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Re: The Kosher Salt Question 2018/08/15 22:09:55 (permalink)
Ghaz
Root-Beer Man
Ghaz
JoyB
Must be regional because both Morton and Diamond Crystal are readily available in the Northeast. I always thought they were interchangeable. Live and learn. Thanks for the information. 



Diamond Crystal is a product of Cargill and includes softener salt, pool salt and ice melt salt as well as food salt.  It should have a fairly nationwide distribution given the size of Cargill.


I've used Diamond Crystal softener salt for years, but have never seen their kosher salt in any of our local groceries around here.




According to Meijer's website, you should be able to find it at your local store on Mercantile Blvd. (isn't the internet wonderful and kind of creepy too  ).


I'll take a look next time I'm in, (which is usually a couple of times a week). Haven't seen it there before, though. Right now I'm really enjoying using various sea salts. It's a totally different taste profile than kosher salt, (which is kind of tasteless in comparison).
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Root-Beer Man
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Re: The Kosher Salt Question 2018/08/15 22:11:17 (permalink)
ScreamingChicken
They're probably interchangeable.  Just whack the pieces with a hammer until they're a more useful size.


Yeah....I'll take a hard pass on that. I'm pretty sure the iron control agent in my softener salt would be kinda nasty.
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felix4067
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Re: The Kosher Salt Question 2018/08/16 01:01:36 (permalink)
ScreamingChicken
felix4067
ScreamingChicken
They're probably interchangeable.  Just whack the pieces with a hammer until they're a more useful size.

I did that once when I was a kid! 

Ah, but did you taste it?
 
Many years ago I put softener salt in my mouth.  Once.


Yup. Once. Thought I was gonna die! 
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Michael Hoffman
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Re: The Kosher Salt Question 2018/08/16 12:04:33 (permalink)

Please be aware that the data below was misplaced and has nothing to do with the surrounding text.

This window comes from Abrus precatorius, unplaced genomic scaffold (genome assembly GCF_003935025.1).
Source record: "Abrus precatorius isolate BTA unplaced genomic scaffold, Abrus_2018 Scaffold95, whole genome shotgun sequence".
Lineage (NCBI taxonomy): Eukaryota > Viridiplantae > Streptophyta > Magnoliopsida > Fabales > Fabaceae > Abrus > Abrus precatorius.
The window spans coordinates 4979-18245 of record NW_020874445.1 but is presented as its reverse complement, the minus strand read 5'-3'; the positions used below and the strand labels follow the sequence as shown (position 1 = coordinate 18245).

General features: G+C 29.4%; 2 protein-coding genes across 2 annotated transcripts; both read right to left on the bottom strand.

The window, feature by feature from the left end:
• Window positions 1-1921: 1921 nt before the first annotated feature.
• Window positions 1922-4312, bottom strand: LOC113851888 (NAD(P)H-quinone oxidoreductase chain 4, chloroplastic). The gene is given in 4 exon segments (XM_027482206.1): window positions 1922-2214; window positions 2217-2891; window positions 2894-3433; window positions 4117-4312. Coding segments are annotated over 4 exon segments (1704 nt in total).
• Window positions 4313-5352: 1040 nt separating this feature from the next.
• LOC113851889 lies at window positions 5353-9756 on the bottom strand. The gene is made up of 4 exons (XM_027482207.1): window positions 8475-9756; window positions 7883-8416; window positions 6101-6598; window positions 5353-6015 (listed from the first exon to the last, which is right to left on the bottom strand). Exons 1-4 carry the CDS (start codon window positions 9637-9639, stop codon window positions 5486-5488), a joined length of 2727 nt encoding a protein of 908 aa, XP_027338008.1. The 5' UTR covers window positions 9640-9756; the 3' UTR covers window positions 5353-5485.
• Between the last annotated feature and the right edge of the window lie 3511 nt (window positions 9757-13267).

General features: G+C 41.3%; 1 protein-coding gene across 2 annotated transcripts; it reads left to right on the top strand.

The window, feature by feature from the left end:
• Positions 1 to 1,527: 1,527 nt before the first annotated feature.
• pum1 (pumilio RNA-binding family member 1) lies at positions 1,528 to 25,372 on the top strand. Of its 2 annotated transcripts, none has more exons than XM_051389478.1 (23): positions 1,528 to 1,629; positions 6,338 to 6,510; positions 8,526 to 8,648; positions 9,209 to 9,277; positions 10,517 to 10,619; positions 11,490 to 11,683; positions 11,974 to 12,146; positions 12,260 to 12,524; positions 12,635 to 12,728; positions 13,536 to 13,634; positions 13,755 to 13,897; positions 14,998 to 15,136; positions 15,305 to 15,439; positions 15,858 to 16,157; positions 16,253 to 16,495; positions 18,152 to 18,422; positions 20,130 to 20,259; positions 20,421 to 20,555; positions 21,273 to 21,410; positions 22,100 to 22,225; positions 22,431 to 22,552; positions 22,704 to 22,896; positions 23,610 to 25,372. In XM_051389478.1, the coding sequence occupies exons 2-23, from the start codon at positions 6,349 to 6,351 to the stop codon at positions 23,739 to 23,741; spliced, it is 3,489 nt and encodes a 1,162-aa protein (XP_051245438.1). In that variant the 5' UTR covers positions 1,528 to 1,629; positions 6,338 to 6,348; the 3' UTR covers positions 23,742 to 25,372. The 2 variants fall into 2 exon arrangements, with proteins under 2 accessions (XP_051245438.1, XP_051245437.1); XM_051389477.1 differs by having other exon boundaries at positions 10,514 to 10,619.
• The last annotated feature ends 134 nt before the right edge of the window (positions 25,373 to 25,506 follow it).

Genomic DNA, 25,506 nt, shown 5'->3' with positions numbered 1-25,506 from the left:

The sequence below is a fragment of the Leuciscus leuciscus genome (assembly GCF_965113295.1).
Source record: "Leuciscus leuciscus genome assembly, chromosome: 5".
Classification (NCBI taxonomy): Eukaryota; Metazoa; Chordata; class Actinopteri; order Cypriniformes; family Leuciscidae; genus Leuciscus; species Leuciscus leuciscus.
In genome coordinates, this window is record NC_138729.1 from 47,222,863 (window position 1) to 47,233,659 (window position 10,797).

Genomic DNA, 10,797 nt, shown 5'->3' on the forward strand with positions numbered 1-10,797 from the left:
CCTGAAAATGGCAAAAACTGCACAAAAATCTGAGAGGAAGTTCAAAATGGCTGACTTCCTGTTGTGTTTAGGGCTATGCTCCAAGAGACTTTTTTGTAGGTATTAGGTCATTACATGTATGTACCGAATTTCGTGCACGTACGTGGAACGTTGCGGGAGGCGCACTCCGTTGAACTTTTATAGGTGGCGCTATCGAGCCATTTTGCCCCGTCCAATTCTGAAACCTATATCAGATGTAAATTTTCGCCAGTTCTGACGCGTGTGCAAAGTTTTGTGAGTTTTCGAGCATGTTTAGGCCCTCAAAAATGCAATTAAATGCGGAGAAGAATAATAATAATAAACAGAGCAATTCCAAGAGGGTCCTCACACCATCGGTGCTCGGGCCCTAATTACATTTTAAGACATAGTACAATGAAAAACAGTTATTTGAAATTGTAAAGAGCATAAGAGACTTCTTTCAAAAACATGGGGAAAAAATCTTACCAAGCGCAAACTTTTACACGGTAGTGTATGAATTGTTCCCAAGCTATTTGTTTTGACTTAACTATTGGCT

I'm still trying to figure out they get sea salt -- pink or otherwise -- from the Himalayas.
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Ghaz
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Re: The Kosher Salt Question 2018/08/16 12:54:33 (permalink)
Michael Hoffman
I'm still trying to figure out they get sea salt -- pink or otherwise -- from the Himalayas.




Sources say it actually comes from the Punjab region of Pakistan.
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Root-Beer Man
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Re: The Kosher Salt Question 2018/10/11 18:20:39 (permalink)
One thing we have noticed about the Pink Himalayan salt is that it is less "salty" than kosher or other white sea salts. We really do like the mineral taste it brings along with it, too.
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leethebard
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Re: The Kosher Salt Question 2018/10/11 19:03:13 (permalink)
Root-Beer Man
One thing we have noticed about the Pink Himalayan salt is that it is less "salty" than kosher or other white sea salts. We really do like the mineral taste it brings along with it, too.


True...Agreed!
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MilwFoodlovers
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Re: The Kosher Salt Question 2018/10/11 22:45:13 (permalink)
And while salts can vary widely in tastes, ALL salt is sea salt in origin.